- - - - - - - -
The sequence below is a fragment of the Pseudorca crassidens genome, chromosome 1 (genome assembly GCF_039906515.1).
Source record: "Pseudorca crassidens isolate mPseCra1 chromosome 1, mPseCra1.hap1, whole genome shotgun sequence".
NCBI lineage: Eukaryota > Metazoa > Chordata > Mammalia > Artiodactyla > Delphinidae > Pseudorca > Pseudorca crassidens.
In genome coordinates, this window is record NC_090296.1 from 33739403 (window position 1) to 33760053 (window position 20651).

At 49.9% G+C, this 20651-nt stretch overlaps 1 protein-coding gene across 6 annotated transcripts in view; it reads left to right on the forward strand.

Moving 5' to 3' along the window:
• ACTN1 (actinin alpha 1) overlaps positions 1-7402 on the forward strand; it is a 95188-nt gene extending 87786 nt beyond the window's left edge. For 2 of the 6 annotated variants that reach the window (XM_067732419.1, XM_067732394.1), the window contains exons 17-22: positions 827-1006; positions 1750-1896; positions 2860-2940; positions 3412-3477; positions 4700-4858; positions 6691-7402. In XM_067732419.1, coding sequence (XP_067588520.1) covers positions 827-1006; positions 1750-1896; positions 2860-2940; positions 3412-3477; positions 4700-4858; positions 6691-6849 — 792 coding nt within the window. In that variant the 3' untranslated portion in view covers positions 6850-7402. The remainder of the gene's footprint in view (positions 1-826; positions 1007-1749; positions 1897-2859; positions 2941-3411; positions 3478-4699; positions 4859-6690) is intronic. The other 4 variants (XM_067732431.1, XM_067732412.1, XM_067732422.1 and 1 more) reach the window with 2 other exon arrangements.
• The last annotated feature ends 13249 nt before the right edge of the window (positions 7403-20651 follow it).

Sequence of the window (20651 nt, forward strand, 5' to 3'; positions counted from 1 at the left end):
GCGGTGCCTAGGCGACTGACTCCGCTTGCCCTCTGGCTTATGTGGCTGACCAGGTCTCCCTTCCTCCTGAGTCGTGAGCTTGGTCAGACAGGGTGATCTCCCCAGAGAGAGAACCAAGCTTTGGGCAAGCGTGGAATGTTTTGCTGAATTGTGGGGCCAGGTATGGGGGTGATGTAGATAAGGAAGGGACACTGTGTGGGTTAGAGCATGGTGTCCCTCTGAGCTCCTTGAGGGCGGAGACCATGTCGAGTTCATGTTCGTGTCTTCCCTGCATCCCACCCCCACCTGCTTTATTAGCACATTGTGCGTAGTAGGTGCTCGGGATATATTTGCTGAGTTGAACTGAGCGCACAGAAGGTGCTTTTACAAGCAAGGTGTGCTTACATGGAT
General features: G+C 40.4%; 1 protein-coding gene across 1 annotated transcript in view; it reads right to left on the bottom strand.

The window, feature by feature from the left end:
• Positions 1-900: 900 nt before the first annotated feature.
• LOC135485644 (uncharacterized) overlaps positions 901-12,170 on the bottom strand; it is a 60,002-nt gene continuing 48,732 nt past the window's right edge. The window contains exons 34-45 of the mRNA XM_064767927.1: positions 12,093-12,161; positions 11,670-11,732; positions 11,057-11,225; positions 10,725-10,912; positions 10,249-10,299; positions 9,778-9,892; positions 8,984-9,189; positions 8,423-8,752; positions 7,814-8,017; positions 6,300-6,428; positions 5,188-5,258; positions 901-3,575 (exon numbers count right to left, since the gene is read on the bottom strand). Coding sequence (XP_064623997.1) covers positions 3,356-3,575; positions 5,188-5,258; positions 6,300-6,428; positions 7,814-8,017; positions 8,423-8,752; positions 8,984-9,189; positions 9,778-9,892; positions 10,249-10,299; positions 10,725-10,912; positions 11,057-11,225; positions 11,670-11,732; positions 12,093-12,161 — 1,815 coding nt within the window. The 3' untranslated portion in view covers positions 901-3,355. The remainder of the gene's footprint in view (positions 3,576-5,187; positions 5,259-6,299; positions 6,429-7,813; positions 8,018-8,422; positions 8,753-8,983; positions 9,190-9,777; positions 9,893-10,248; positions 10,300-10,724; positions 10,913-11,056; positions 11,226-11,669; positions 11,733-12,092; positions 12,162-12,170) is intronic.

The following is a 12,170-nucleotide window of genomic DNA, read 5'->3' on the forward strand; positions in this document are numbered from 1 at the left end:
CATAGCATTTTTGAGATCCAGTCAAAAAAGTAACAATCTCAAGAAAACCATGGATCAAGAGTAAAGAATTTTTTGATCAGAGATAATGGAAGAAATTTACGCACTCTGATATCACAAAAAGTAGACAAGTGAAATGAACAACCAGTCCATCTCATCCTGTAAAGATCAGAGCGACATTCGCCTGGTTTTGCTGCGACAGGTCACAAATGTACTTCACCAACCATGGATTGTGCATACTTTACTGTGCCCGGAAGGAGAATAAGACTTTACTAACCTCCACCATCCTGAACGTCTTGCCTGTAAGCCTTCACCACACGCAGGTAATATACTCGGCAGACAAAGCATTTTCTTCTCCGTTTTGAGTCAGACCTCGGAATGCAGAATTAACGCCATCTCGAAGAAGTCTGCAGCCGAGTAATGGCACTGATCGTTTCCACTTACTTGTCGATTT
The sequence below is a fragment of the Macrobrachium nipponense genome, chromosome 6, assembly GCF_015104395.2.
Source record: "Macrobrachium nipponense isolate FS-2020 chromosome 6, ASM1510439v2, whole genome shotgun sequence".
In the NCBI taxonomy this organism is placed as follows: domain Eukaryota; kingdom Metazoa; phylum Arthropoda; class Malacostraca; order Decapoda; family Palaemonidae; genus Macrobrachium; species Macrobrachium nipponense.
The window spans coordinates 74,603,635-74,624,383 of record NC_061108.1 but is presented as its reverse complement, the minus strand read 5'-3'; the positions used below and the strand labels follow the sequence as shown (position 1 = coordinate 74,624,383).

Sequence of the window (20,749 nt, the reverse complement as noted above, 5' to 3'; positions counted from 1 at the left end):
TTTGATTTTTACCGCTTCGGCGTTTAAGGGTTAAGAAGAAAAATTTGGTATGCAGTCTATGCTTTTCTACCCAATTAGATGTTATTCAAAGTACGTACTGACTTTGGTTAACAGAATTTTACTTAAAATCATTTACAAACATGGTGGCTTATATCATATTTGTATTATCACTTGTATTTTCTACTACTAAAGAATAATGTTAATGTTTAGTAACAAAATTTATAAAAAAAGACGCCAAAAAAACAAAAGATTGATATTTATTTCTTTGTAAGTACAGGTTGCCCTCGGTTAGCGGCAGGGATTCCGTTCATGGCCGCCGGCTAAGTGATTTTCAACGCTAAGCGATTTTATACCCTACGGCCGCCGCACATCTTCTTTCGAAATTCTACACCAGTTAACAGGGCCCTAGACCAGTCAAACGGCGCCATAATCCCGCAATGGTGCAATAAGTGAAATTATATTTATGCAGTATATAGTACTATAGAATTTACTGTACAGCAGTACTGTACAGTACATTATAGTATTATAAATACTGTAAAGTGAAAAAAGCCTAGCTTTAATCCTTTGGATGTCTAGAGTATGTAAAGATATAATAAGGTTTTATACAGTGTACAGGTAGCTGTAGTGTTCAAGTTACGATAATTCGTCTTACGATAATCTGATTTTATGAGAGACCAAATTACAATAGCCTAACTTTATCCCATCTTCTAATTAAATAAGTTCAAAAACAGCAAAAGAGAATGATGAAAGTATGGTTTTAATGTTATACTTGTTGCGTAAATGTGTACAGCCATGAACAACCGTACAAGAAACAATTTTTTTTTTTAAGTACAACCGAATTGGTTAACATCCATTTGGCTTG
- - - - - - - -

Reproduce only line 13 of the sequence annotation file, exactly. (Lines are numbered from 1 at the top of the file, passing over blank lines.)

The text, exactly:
• Positions 1-900: 900 nt before the first annotated feature.